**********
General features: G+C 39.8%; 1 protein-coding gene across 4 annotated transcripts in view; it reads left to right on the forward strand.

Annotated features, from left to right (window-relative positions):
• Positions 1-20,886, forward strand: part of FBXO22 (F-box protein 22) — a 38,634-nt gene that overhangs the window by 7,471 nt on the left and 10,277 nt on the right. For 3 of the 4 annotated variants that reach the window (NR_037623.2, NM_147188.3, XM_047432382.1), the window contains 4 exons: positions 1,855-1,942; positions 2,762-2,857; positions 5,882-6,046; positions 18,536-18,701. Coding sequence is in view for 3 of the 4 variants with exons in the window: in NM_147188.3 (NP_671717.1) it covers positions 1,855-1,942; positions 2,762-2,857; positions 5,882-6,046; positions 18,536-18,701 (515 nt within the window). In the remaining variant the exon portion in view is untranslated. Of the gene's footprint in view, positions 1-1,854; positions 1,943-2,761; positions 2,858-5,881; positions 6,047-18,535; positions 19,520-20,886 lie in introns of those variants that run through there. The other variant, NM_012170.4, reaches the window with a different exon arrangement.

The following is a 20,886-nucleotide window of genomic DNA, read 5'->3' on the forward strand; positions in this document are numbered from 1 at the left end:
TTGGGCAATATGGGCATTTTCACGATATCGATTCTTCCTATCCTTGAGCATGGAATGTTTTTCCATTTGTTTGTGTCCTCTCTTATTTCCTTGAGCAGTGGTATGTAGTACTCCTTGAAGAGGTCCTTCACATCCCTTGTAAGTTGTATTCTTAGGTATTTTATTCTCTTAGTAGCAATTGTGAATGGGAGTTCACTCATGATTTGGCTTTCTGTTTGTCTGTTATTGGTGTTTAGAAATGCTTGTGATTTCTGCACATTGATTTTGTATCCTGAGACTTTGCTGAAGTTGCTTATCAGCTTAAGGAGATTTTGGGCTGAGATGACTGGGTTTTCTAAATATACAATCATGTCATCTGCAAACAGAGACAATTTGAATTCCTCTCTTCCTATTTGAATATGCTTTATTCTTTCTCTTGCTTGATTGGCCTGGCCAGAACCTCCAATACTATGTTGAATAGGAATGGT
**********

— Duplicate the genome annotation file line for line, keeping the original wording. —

General features: G+C 39.8%; 1 protein-coding gene across 4 annotated transcripts in view; it reads left to right on the forward strand.

Annotated features, from left to right (window-relative positions):
• Positions 1-20,886, forward strand: part of FBXO22 (F-box protein 22) — a 38,634-nt gene that overhangs the window by 7,471 nt on the left and 10,277 nt on the right. For 3 of the 4 annotated variants that reach the window (NR_037623.2, NM_147188.3, XM_047432382.1), the window contains 4 exons: positions 1,855-1,942; positions 2,762-2,857; positions 5,882-6,046; positions 18,536-18,701. Coding sequence is in view for 3 of the 4 variants with exons in the window: in NM_147188.3 (NP_671717.1) it covers positions 1,855-1,942; positions 2,762-2,857; positions 5,882-6,046; positions 18,536-18,701 (515 nt within the window). In the remaining variant the exon portion in view is untranslated. Of the gene's footprint in view, positions 1-1,854; positions 1,943-2,761; positions 2,858-5,881; positions 6,047-18,535; positions 19,520-20,886 lie in introns of those variants that run through there. The other variant, NM_012170.4, reaches the window with a different exon arrangement.

The following is a 20,886-nucleotide window of genomic DNA, read 5'->3' on the forward strand; positions in this document are numbered from 1 at the left end:
TTGGGCAATATGGGCATTTTCACGATATCGATTCTTCCTATCCTTGAGCATGGAATGTTTTTCCATTTGTTTGTGTCCTCTCTTATTTCCTTGAGCAGTGGTATGTAGTACTCCTTGAAGAGGTCCTTCACATCCCTTGTAAGTTGTATTCTTAGGTATTTTATTCTCTTAGTAGCAATTGTGAATGGGAGTTCACTCATGATTTGGCTTTCTGTTTGTCTGTTATTGGTGTTTAGAAATGCTTGTGATTTCTGCACATTGATTTTGTATCCTGAGACTTTGCTGAAGTTGCTTATCAGCTTAAGGAGATTTTGGGCTGAGATGACTGGGTTTTCTAAATATACAATCATGTCATCTGCAAACAGAGACAATTTGAATTCCTCTCTTCCTATTTGAATATGCTTTATTCTTTCTCTTGCTTGATTGGCCTGGCCAGAACCTCCAATACTATGTTGAATAGGAATGGT